The woke revolution isn’t the fault of dumb “snowflakes”, says Bari Weiss in Commentary magazine. It’s a backlash against “major changes” in American life: the loss of religion; the collapse of American industry; crushing student debt; successive financial crises and the pandemic. Our social fabric has been torn apart; the American dream has become almost a joke as inequality grows ever greater. In 1949 Arthur Koestler wrote of his love affair with communism: “I became converted because I was ripe for it and lived in a disintegrating society thrusting for faith.” The same could be said of this new revolutionary faith, which has 62% of Americans afraid to voice their true opinions.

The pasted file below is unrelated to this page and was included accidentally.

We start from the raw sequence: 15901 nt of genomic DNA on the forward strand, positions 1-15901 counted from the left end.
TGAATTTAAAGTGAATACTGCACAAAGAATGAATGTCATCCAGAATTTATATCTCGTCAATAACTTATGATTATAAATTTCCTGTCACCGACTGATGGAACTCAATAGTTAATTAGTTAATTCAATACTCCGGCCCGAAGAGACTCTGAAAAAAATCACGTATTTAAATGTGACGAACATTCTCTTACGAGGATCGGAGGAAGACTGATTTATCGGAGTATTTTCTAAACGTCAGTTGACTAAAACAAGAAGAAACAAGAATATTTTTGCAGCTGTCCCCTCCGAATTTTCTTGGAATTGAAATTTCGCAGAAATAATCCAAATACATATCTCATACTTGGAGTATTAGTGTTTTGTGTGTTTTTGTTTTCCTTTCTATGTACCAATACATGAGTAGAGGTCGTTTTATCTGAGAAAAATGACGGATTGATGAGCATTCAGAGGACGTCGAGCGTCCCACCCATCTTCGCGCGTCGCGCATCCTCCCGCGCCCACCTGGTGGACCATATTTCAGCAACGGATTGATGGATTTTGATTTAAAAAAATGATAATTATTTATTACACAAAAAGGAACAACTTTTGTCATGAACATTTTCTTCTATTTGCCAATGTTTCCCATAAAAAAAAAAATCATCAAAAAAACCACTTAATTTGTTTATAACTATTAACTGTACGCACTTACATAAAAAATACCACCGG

The seeds of wokeism are planted in schools. Third-graders in California were asked to rate themselves in terms of their power and privilege, while maths has been deemed racist in Oregon. For children deemed “oppressed”, it instils a deeply pessimistic view of the world, encouraging them to see malice in everything around them. They are “denied the dignity of equal standards and expectations”. For children deemed “privileged”, it creates a hostile environment where they are too intimidated to participate. We’re living in a world where “you are guilty for the sins of your fathers” – and it’s no good for anyone.